Women and children constitute the majority of all victims of armed conflicts. Women and children often account for the largest percentage of displaced populations, and their flight is often a bellwether to the severity of conflict in a given country. They flee because they are often the target of horrific acts of sexual and other forms of gender-based violence (GBV), including but not limited to rape, forced abortion, forced marriage, sexual slavery, forced recruitment, and intimate partner violence. Their flight to safety is often also marred by assault at the hands of traffickers, smugglers, and border authorities.
Most alarmingly, women and girls continue to suffer while seeking refuge – subjected to continuing abuses and often denied access to lifesaving care. For far too long, the international humanitarian community has not assessed the level of threat to women and girls and ensured that their humanitarian assistance included care for gender-based violence – or worse, has done nothing to mitigate such violations.
The United States is playing a critical role in supporting this vulnerable population. In late 2013, the U.S. launched an initiative to prevent and respond to gender-based violence at the onset of a humanitarian emergency. The “Safe from the Start” initiative ensures that GBV prevention and response is included as an essential, life-saving intervention, of equal importance to shelter, water, sanitation and hygiene, and food. The Safe from the Start initiative changes the landscape of humanitarian aid. With Safe from the Start funding, the UN Refugee Agency (UNHCR) has been able to augment its GBV capacity with six senior-level roving protection officers that lend their GBV expertise in emergencies throughout the world. Further, the initiative supports the development of guidelines and training materials that will ensure responsible actors at all levels have the skills and competencies needed to uphold their responsibilities. In the unfolding humanitarian crisis in Uganda, where more than one million South Sudanese refugees have fled (82 percent of whom are women and children), women reported to RI that they are grateful for access to services and relief materials that have enhanced their safety and allowed them to recuperate from the sexual violence they have endured in South Sudan.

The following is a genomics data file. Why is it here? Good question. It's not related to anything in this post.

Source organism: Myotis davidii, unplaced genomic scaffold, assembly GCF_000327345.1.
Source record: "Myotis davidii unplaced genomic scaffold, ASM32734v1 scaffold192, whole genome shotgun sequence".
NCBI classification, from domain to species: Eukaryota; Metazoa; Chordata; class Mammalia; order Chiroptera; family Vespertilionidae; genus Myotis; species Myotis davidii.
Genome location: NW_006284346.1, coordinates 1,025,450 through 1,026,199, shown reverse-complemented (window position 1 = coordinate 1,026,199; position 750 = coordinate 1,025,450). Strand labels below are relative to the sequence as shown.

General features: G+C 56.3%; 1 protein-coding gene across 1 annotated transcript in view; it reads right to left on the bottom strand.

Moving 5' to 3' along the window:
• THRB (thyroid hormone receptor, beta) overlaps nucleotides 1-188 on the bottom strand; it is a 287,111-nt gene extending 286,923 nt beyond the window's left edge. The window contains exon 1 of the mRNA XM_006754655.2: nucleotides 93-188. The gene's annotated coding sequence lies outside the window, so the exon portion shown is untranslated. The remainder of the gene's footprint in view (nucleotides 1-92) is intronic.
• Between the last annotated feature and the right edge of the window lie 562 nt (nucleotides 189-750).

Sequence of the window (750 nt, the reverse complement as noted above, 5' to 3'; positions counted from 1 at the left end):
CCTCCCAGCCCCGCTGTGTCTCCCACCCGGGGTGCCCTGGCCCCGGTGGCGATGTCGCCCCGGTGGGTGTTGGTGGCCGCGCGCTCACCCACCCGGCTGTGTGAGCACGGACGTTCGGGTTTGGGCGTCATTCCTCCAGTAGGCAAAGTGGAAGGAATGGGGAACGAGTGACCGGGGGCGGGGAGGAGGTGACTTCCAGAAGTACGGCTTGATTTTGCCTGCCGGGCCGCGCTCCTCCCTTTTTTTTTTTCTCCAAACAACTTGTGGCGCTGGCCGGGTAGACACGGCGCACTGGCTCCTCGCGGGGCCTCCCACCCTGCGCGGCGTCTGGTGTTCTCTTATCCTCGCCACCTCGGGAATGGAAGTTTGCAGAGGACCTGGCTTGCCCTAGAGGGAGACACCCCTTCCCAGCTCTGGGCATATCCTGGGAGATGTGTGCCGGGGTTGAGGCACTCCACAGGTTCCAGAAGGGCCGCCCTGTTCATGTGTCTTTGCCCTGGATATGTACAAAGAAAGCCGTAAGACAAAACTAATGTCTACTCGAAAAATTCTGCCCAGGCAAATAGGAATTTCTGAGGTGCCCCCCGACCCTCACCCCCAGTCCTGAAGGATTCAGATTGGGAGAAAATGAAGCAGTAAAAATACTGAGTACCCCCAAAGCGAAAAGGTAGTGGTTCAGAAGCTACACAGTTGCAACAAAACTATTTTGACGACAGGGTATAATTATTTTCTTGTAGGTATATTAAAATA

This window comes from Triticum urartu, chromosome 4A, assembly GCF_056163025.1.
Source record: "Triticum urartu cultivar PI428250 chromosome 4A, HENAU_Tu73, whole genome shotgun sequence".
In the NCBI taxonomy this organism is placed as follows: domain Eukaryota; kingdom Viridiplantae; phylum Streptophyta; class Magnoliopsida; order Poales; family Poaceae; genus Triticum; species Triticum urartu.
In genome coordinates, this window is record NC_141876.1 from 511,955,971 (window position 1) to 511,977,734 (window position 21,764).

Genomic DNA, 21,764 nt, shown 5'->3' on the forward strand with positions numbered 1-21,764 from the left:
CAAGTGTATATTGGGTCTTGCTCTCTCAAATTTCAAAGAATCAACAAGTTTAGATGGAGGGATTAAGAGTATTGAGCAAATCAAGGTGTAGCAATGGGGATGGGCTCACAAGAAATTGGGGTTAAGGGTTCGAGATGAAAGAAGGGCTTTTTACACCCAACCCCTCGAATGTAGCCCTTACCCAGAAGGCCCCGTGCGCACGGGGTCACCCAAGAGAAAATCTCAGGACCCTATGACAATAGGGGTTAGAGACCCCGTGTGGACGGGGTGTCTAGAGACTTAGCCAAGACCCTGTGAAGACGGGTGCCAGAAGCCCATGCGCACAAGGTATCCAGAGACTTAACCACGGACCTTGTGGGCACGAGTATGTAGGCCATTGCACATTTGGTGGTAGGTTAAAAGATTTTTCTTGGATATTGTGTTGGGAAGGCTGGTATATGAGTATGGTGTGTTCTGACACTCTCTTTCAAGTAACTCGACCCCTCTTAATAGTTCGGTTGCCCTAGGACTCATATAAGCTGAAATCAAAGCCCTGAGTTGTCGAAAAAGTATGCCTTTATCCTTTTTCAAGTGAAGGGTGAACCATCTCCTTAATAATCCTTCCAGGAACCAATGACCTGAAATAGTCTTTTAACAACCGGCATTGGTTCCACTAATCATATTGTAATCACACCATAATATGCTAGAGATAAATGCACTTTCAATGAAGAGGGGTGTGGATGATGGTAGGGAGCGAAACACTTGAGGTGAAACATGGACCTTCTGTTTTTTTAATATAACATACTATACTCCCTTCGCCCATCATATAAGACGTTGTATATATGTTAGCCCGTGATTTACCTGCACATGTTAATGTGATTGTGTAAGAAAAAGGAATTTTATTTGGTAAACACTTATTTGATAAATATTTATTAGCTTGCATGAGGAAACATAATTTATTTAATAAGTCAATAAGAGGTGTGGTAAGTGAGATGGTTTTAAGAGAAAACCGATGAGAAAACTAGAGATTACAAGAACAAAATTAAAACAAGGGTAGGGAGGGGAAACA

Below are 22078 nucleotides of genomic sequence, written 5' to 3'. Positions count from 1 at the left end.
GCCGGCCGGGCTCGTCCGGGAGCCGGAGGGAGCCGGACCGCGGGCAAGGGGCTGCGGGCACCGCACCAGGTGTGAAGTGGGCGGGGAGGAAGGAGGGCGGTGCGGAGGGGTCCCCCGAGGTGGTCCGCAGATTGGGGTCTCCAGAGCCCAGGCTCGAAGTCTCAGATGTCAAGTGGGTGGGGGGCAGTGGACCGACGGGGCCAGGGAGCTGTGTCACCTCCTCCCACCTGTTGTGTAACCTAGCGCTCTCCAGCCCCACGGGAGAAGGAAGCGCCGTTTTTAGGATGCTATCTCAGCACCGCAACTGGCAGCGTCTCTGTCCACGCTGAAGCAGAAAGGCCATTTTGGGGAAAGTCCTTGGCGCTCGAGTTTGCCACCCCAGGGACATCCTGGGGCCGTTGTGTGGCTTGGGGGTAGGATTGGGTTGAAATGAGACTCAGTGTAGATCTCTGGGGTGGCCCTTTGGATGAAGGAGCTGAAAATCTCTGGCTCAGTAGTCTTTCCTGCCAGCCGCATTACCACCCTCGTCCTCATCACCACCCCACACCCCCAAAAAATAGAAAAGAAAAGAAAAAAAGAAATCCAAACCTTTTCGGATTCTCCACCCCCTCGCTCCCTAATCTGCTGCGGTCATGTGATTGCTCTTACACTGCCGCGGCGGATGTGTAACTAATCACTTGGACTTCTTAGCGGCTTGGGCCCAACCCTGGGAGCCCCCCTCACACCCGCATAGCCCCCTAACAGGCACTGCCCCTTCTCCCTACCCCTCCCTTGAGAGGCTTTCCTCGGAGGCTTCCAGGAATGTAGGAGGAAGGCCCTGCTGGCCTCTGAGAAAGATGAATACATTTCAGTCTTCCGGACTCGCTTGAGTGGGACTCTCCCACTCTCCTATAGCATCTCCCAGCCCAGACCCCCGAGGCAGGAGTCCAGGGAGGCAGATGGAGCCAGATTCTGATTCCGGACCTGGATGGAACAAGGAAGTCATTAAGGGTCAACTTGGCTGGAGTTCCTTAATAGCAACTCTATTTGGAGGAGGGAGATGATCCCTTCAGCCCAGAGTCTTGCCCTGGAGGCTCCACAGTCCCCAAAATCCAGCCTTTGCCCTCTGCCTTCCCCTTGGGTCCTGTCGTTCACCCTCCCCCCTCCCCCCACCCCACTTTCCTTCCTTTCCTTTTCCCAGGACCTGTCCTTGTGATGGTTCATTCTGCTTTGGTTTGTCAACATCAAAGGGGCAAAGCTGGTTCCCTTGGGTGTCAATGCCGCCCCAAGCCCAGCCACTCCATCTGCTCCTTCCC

GBV prevention and response had never received the attention or funding required until months – or even years – into a relief operation, until now. In concert with other initiatives such as the U.S. National Action Plan on Women, Peace and Security, Safe from the Start and other U.S. strategies are leading to more effective humanitarian action and, as a result, the safety and resilience of those most adversely impacted by conflict – women and girls. As the world faces new and daunting refugee influxes, from Mexico to Bangladesh, to Nigeria, to where refugee women flee from unspeakable acts of violence, these initiatives must be protected and expanded.
At the close of this year’s 16 Days of activism against GBV on December 10, 2017, let’s recall that women’s bodies are often a battleground in conflict zones, and humanitarian aid areas must be a place for healing their wounds.
Francisca Vigaud-Walsh is Senior Advocate for Women and Girls at Refugees International.